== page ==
Why are we going back to New Orleans? I can’t tell you how many timespeople have asked me that question. The first few times I answered, Ihave to admit I did it with a bit of an attitude, a kind of hand-on-one-hip “why wouldn’t we?” response. And every time – yes, every time – if the person asking had been to New Orleans for the2009 ELCA Youth Gathering they had their own long list of reasons why weshould go back. They just wanted to hear my reasons. That’s easy.

  1. Because it’s the right thing to do.
    God calls us to accompany God’s people. Just as we are the desire of God’s love, so too, by the grace of God, we love our neighbors. And who doesn’t respond when a neighbor is in need? Some New Orleanians have found their bearings since Katrina, but mostly those are white people who have access to resources and power. New Orleans still has a disproportionately high level of people of color living in poverty, people whose voices remain unheard, children who deserve a good education, and parents and grandparents who need sustainable employment. Until all people have adequate housing and are food secure, God’s people can’t rest.
  2. This is a golden moment in time.
    I believe we have been given an opportunity to capitalize on a moment in time to teach young people an enduring lesson of faith, the difference between charity and justice. When we were there in 2009, New Orleans needed us to focus on immediate needs so we provided direct service. In 2012, our focus will be on the root causes of the problems to help create the world Jesus promised. Will groups still participate in service projects? Yes, but there will be an intentional added component of reflection on the systemic issues that trap people in poverty, or that threaten the environment or that ignite violence in youth.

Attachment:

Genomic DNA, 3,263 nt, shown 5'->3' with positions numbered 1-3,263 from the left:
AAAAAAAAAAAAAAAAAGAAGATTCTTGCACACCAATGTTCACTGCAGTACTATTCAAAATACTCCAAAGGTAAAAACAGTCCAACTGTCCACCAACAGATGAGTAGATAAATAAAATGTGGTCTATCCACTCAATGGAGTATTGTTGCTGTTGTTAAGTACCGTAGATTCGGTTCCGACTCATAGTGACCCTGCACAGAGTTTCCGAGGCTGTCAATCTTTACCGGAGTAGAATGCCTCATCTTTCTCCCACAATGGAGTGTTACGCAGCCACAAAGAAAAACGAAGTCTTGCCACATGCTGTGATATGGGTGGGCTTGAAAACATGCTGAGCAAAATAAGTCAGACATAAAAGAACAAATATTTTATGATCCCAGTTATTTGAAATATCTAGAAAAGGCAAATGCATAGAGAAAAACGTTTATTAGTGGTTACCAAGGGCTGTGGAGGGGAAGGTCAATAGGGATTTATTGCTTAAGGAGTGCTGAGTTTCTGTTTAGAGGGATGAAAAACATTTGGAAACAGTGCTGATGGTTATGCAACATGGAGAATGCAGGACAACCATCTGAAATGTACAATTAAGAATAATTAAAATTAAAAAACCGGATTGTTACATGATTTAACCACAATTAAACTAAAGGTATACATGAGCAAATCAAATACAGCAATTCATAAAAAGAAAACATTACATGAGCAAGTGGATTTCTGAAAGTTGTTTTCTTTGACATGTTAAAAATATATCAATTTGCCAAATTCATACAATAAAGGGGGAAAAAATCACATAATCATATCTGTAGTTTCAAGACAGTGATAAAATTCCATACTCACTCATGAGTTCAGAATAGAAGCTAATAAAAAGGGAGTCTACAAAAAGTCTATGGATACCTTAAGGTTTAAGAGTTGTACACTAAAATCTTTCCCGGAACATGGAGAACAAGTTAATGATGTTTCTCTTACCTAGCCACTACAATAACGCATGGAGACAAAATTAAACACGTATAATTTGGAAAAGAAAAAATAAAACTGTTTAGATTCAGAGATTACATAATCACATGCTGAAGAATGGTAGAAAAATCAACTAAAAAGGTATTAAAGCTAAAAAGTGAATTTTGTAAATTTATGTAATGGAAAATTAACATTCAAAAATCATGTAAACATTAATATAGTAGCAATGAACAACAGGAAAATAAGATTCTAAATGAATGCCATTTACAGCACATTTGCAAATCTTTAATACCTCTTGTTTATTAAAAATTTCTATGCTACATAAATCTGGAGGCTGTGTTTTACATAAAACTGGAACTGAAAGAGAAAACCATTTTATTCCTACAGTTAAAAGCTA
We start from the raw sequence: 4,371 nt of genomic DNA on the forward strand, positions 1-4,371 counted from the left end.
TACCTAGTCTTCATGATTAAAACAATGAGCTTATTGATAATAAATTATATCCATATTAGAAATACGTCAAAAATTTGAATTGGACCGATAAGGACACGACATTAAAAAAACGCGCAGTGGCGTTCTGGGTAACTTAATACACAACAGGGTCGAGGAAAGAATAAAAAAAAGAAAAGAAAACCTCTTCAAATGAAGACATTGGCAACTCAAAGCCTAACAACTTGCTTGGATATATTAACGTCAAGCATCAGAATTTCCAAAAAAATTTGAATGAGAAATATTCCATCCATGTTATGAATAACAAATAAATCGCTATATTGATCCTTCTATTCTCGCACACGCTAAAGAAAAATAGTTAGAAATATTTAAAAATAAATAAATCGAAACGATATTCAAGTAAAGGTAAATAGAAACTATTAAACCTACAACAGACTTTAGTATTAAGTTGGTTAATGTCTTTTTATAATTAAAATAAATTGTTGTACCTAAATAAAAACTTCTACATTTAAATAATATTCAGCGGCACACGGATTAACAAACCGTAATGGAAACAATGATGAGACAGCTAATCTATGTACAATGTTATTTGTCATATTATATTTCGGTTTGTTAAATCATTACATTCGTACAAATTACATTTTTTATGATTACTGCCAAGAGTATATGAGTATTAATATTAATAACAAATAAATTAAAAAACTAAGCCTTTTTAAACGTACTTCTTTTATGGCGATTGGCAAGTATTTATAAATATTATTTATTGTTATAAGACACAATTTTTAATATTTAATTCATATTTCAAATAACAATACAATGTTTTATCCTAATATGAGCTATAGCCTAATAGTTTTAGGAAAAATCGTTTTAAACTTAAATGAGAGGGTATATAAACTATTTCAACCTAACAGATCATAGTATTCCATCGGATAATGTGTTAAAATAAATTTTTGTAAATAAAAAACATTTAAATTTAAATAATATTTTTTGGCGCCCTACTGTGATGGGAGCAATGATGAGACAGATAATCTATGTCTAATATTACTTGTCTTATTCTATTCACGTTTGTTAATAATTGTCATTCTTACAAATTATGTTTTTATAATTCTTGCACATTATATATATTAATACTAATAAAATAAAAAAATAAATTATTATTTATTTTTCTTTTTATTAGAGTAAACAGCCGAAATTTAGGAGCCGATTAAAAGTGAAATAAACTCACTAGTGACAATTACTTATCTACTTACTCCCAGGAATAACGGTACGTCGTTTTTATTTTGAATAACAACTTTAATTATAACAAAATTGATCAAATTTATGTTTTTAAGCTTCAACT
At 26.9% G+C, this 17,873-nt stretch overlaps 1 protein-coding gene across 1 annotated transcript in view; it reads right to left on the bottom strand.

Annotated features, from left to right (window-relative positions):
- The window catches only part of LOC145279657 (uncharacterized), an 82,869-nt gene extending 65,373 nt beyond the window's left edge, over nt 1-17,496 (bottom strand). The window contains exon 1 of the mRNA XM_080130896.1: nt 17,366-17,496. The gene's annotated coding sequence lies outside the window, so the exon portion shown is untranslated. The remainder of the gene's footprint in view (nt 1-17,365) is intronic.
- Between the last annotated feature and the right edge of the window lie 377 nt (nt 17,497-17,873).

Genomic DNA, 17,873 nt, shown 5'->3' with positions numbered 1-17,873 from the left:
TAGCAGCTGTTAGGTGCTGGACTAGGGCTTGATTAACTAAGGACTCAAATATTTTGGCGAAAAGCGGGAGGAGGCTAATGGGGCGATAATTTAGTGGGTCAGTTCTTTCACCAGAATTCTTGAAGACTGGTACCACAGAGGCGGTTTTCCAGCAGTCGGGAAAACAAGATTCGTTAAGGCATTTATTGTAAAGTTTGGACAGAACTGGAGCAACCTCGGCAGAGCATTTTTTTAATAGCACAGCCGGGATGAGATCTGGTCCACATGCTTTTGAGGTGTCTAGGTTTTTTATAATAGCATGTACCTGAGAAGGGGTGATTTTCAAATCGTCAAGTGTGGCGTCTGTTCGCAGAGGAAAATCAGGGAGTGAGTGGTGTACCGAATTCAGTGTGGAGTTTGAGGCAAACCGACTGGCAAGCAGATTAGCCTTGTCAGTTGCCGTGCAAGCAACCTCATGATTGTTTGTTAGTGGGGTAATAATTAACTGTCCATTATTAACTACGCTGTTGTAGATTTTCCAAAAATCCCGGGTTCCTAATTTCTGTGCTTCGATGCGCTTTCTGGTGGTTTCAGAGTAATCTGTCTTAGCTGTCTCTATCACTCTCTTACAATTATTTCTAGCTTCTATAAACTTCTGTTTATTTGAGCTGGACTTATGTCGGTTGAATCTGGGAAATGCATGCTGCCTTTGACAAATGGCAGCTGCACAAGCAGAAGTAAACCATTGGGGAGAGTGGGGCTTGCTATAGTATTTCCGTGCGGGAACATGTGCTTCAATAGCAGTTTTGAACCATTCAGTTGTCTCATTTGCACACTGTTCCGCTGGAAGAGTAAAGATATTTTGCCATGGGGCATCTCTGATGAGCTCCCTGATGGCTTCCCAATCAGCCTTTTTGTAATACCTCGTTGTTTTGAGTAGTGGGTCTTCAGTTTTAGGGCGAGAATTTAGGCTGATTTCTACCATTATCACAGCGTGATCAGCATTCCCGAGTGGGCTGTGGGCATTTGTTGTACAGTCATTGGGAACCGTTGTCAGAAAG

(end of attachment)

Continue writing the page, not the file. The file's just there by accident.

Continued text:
3. Because we were invited.
    New Orleans is known for its hospitality and its food. In 2009 we were invited to the dining room table and were served up a huge New Orleans welcome. In 2012, we are being invited back, and this time we’re welcome into the kitchen where the family gathers. People still talk about those orange t-shirts that invaded the city in July, 2009. ELCA youth are equated with love and kindness in New Orleans. They have embraced us like members of their extended family. What family member wouldn’t accept an invitation to dinner?

Jesus is our peace. In his life and death on the cross, Jesus broke down the dividing walls so that we are no longer strangers and outsiders, but we are citizens with the saints and also members of the household of God. The foundation of God’s house was built of apostles and prophets, and Jesus, the cornerstone, holds it all together. (Ephesians 2:14-20 – Gathering Paraphrase)